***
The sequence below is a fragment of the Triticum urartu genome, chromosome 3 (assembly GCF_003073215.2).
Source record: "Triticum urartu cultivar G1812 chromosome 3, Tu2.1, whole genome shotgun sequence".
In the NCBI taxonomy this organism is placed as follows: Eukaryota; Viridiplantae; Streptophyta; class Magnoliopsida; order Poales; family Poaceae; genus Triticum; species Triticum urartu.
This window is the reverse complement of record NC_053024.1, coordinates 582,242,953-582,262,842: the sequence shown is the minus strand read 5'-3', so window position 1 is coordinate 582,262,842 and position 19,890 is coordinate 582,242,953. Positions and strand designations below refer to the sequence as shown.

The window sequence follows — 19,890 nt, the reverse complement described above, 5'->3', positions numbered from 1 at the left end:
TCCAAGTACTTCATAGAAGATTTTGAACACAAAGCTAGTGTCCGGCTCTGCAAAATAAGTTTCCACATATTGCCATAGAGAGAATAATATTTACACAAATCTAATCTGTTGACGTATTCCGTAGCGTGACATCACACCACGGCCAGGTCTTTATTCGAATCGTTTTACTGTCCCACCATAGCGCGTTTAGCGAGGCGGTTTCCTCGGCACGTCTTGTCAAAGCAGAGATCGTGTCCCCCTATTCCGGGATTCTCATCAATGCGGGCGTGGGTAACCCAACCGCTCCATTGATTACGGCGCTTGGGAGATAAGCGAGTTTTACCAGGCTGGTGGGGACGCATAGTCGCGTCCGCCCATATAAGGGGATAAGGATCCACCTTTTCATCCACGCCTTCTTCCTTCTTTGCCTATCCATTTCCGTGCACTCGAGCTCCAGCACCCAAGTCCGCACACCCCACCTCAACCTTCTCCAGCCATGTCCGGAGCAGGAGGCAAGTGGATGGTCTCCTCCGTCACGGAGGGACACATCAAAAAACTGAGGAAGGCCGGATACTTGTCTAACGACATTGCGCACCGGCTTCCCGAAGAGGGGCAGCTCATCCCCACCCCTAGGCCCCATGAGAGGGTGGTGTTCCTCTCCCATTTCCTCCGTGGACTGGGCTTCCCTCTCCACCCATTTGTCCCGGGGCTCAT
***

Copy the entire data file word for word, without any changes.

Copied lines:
The sequence below is a fragment of the Triticum urartu genome, chromosome 3 (assembly GCF_003073215.2).
Source record: "Triticum urartu cultivar G1812 chromosome 3, Tu2.1, whole genome shotgun sequence".
In the NCBI taxonomy this organism is placed as follows: Eukaryota; Viridiplantae; Streptophyta; class Magnoliopsida; order Poales; family Poaceae; genus Triticum; species Triticum urartu.
This window is the reverse complement of record NC_053024.1, coordinates 582,242,953-582,262,842: the sequence shown is the minus strand read 5'-3', so window position 1 is coordinate 582,262,842 and position 19,890 is coordinate 582,242,953. Positions and strand designations below refer to the sequence as shown.

The window sequence follows — 19,890 nt, the reverse complement described above, 5'->3', positions numbered from 1 at the left end:
TCCAAGTACTTCATAGAAGATTTTGAACACAAAGCTAGTGTCCGGCTCTGCAAAATAAGTTTCCACATATTGCCATAGAGAGAATAATATTTACACAAATCTAATCTGTTGACGTATTCCGTAGCGTGACATCACACCACGGCCAGGTCTTTATTCGAATCGTTTTACTGTCCCACCATAGCGCGTTTAGCGAGGCGGTTTCCTCGGCACGTCTTGTCAAAGCAGAGATCGTGTCCCCCTATTCCGGGATTCTCATCAATGCGGGCGTGGGTAACCCAACCGCTCCATTGATTACGGCGCTTGGGAGATAAGCGAGTTTTACCAGGCTGGTGGGGACGCATAGTCGCGTCCGCCCATATAAGGGGATAAGGATCCACCTTTTCATCCACGCCTTCTTCCTTCTTTGCCTATCCATTTCCGTGCACTCGAGCTCCAGCACCCAAGTCCGCACACCCCACCTCAACCTTCTCCAGCCATGTCCGGAGCAGGAGGCAAGTGGATGGTCTCCTCCGTCACGGAGGGACACATCAAAAAACTGAGGAAGGCCGGATACTTGTCTAACGACATTGCGCACCGGCTTCCCGAAGAGGGGCAGCTCATCCCCACCCCTAGGCCCCATGAGAGGGTGGTGTTCCTCTCCCATTTCCTCCGTGGACTGGGCTTCCCTCTCCACCCATTTGTCCCGGGGCTCAT